« Obviously that can’t happen this year, but I think people will do their own thing instead

« I think that by doing a minute of silence at your door, people will feel like they are doing something and the public will want to remember »

For eight years Doreen and Jim Smith from West Derby have been part of the Poppy Appeal and although their total for this year has yet to be confirmed, they have raised around £ 50,000 for the call from the start

Doreen was in the Women’s Royal Army Corps from 1955 to 1964 and Jim joined the Army Cadet Force at age 14, finished as a Cadet Sergeant Major at age 17 and was selected to play for the battalion after joining the Liverpool Scottish TA Rue Fraser

Doreen, 85, said: « This is the eighth year that we have been doing this We are going to our local Tesco in Deysbrook Lane, West Derby and the manager and staff are very helpful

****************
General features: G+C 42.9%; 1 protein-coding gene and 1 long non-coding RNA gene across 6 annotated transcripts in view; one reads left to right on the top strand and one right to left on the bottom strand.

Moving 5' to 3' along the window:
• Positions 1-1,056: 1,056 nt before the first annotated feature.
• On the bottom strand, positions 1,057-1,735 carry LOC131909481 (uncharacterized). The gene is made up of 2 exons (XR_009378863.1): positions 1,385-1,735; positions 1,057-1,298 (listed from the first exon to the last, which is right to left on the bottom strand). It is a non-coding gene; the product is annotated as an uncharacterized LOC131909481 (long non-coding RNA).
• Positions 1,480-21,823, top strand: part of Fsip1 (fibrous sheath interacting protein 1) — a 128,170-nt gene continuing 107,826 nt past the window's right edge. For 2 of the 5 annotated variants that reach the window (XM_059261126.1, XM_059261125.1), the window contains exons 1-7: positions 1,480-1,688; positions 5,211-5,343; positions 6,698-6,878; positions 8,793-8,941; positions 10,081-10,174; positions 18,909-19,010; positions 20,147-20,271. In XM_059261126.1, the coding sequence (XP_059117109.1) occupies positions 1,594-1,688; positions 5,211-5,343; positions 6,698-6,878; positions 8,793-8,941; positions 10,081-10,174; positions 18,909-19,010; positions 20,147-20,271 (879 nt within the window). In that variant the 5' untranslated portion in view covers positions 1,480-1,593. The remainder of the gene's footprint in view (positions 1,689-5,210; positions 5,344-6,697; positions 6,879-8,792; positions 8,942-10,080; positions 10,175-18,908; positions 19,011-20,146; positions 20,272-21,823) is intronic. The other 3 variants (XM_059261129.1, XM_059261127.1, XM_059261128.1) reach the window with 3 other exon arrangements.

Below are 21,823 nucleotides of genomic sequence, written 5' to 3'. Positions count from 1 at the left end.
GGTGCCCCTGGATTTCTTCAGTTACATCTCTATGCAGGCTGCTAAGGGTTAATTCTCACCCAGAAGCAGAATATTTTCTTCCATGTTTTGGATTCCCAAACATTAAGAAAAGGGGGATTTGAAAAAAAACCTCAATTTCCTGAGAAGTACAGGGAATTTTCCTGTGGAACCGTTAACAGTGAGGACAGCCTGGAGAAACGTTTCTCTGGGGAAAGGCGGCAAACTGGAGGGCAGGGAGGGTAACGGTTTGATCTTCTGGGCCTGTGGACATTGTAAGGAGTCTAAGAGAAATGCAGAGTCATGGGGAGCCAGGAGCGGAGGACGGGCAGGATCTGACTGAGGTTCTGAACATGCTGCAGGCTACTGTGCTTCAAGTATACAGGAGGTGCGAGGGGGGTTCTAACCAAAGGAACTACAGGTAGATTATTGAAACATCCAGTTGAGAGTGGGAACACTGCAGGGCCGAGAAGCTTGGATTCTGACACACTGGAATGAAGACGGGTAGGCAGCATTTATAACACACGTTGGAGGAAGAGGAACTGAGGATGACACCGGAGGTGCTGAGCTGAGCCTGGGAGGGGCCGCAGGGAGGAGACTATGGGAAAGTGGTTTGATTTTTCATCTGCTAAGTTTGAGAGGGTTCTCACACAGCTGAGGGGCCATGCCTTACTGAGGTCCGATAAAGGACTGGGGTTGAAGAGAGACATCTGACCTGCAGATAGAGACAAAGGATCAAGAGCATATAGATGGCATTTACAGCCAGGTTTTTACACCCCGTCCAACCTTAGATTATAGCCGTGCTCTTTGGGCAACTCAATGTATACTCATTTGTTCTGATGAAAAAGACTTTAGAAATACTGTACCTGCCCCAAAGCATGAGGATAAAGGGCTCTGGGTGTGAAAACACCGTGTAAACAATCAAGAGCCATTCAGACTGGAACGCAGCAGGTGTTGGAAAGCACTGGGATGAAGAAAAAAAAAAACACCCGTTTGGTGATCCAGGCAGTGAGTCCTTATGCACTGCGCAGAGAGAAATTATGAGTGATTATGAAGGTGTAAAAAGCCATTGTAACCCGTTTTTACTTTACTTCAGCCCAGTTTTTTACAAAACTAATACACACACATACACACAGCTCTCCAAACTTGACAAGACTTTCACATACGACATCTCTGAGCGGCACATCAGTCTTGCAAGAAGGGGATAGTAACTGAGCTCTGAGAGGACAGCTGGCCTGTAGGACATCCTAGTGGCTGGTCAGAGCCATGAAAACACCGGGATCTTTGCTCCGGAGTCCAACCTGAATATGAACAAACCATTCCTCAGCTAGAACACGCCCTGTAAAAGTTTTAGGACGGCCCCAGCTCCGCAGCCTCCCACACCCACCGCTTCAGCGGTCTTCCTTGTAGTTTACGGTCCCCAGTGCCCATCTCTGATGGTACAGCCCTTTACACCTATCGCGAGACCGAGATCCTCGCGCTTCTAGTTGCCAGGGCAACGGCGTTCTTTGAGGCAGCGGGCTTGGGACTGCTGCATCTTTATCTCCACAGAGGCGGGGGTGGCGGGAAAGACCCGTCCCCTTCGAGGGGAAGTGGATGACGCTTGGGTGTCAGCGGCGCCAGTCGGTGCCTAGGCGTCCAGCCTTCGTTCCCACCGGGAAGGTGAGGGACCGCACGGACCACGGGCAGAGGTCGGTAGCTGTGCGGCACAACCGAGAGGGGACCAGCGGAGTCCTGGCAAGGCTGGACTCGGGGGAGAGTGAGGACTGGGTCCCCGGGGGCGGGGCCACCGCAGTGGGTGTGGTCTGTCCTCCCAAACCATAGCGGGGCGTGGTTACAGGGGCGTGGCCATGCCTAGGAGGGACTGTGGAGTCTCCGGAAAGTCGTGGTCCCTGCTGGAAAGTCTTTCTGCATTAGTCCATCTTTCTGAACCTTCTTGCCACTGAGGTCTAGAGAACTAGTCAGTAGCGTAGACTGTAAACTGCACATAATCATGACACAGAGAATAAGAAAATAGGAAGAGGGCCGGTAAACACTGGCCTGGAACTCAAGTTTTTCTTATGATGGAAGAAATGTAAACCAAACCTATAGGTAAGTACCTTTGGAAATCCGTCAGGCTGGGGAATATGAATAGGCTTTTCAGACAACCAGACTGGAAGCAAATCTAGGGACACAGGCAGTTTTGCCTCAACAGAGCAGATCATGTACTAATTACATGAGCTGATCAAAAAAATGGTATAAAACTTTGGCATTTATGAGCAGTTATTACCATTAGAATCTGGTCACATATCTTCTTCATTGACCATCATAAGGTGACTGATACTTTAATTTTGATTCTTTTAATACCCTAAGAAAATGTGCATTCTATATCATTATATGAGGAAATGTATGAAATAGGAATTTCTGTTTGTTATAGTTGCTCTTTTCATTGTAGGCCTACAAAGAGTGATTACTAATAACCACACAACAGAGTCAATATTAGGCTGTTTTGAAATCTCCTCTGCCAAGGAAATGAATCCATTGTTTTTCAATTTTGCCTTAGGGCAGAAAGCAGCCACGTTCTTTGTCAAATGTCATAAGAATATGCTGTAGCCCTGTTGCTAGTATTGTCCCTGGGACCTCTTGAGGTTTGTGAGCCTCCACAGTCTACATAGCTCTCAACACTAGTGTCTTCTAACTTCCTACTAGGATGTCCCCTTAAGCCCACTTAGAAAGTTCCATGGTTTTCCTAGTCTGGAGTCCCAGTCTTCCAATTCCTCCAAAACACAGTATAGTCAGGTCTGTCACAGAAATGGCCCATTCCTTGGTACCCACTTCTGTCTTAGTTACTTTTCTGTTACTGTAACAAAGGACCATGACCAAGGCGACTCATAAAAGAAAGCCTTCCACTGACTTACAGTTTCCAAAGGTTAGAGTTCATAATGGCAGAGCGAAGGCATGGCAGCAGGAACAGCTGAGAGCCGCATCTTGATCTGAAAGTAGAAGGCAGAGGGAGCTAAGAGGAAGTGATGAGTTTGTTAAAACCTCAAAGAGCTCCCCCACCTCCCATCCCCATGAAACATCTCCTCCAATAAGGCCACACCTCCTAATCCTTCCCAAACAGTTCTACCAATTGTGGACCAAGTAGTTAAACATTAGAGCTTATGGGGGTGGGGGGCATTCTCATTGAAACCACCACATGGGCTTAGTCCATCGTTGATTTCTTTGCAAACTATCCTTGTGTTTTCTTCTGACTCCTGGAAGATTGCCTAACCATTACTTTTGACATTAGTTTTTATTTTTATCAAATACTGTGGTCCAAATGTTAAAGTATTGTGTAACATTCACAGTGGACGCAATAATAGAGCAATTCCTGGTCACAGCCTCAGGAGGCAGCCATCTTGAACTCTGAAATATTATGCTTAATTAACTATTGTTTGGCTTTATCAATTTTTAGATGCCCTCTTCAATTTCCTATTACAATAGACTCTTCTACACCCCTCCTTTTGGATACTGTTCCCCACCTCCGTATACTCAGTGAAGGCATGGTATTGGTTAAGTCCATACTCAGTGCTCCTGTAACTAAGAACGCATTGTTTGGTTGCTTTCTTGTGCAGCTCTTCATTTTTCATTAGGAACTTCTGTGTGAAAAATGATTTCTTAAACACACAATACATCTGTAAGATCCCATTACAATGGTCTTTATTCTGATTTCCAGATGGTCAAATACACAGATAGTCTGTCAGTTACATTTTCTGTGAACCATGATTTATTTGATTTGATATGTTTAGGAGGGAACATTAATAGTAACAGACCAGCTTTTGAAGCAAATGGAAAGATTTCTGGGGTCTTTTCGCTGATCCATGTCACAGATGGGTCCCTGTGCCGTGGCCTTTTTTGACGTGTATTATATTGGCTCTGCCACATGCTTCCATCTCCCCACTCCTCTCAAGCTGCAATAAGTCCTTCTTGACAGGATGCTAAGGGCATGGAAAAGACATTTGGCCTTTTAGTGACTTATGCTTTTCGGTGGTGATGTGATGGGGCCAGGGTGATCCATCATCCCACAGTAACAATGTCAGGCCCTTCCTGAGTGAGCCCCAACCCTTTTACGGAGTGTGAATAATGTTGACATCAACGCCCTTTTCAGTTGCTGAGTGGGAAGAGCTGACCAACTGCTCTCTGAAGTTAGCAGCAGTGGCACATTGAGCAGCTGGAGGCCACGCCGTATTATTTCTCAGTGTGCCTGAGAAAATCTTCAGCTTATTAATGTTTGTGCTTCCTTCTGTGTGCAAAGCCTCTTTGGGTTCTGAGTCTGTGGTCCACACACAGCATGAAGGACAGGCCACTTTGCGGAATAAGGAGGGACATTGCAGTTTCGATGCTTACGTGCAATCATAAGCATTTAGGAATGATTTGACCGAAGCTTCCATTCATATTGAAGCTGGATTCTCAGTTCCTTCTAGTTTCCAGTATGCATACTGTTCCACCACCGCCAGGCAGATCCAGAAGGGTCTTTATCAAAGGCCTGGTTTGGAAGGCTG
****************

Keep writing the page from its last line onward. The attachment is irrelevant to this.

« Where they put us at Tesco this year was a safe space for people to come and buy poppies and a space for those who didn’t buy poppies to walk past There is no had tight pressure

« With the Poppy Call we only got our final total on Monday, but I would say it’s over £ 6,000 that we’ve invested this year in fundraising »

Jim, 83, said this year was different, because of the wearing of masks and gloves

The people in our West Derby area of ​​Tesco are very, very generous Some of them donated 320 tickets for a paper poppy and it touches you

« That’s what it represents. It represents a lot of guys who gave their lives

« They sacrificed their lives so that we could go on living – they deserve our honor. We must never forget what they did for us »

Jim said he would mostly miss this year’s commemorative gatherings, but that he was « 100% okay » with the idea of ​​a two minute door silence

He said: « We need the support of the young people who are arriving and we are trying to involve them

« I would like everyone to support us, support the Royal British Legion (RBL) and, with the pandemic at the minute, support retirees Make sure they have food and everything they need « 

To find out more about the Royal British Legion and the Poppy Appeal, click here

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World news – CA – Merseyside’s generosity to Poppy Appeal has not diminished